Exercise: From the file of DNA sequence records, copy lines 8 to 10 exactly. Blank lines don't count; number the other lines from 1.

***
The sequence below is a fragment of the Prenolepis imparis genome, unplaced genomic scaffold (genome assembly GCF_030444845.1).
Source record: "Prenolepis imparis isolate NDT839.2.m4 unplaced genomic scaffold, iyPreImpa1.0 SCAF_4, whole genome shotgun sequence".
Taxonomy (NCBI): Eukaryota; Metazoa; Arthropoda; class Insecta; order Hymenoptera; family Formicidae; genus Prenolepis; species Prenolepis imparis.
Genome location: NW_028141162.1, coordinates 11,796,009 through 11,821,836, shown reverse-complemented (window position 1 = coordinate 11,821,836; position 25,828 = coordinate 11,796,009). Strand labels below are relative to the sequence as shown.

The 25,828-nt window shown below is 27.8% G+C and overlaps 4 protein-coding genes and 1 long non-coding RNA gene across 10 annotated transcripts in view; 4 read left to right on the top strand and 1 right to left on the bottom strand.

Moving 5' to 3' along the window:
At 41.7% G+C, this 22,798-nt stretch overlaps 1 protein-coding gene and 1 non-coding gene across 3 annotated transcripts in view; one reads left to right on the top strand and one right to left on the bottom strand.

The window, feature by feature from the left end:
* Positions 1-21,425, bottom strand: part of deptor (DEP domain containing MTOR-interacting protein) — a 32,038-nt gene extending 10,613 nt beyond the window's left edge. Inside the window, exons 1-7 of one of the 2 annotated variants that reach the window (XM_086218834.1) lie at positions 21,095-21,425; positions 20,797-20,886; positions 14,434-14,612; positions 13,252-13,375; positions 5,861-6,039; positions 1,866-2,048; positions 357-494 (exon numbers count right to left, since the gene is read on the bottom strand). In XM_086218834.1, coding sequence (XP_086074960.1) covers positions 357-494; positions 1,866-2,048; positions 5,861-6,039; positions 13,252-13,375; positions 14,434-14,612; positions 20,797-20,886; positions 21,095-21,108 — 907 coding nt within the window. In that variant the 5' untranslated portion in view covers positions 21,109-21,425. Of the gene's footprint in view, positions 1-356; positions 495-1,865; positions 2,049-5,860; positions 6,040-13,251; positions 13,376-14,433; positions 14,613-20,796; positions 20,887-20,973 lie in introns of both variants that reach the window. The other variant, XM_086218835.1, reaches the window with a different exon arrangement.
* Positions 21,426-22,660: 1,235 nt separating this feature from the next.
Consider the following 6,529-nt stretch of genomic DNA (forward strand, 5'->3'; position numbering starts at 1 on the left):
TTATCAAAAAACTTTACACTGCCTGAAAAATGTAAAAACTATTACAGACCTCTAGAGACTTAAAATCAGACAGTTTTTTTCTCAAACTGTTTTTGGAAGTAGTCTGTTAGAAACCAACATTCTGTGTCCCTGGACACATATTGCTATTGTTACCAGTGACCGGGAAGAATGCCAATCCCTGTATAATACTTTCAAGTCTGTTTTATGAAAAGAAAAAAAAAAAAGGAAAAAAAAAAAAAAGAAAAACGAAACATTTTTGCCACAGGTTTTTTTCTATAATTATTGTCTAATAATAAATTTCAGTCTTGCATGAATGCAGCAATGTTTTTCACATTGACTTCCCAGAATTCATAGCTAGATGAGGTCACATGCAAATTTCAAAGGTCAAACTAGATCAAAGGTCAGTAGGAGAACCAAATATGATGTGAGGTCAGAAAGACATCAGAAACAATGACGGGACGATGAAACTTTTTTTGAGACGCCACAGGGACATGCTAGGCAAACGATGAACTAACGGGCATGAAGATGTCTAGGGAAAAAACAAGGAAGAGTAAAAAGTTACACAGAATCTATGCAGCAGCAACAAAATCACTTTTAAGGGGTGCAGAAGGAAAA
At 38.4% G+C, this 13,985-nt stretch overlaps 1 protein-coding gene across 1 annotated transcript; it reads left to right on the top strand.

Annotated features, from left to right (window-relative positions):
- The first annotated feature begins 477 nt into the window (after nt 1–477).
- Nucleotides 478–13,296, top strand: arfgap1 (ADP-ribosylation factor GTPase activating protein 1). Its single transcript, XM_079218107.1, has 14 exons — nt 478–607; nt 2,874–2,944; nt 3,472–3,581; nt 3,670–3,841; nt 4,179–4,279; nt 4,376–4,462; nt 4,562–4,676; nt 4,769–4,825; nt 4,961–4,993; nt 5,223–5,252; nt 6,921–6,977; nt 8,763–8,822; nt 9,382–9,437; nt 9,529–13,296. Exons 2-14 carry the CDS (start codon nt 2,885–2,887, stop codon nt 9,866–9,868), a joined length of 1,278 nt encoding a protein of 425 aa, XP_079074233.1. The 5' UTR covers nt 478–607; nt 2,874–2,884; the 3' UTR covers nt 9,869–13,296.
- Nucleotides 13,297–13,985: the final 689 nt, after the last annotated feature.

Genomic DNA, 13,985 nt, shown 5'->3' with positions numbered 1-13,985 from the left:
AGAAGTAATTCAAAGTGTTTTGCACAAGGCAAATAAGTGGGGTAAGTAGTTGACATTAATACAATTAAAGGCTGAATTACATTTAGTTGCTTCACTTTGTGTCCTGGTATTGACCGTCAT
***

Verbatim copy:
The window, feature by feature from the left end:
* Positions 1-21,425, bottom strand: part of deptor (DEP domain containing MTOR-interacting protein) — a 32,038-nt gene extending 10,613 nt beyond the window's left edge. Inside the window, exons 1-7 of one of the 2 annotated variants that reach the window (XM_086218834.1) lie at positions 21,095-21,425; positions 20,797-20,886; positions 14,434-14,612; positions 13,252-13,375; positions 5,861-6,039; positions 1,866-2,048; positions 357-494 (exon numbers count right to left, since the gene is read on the bottom strand). In XM_086218834.1, coding sequence (XP_086074960.1) covers positions 357-494; positions 1,866-2,048; positions 5,861-6,039; positions 13,252-13,375; positions 14,434-14,612; positions 20,797-20,886; positions 21,095-21,108 — 907 coding nt within the window. In that variant the 5' untranslated portion in view covers positions 21,109-21,425. Of the gene's footprint in view, positions 1-356; positions 495-1,865; positions 2,049-5,860; positions 6,040-13,251; positions 13,376-14,433; positions 14,613-20,796; positions 20,887-20,973 lie in introns of both variants that reach the window. The other variant, XM_086218835.1, reaches the window with a different exon arrangement.
* Positions 21,426-22,660: 1,235 nt separating this feature from the next.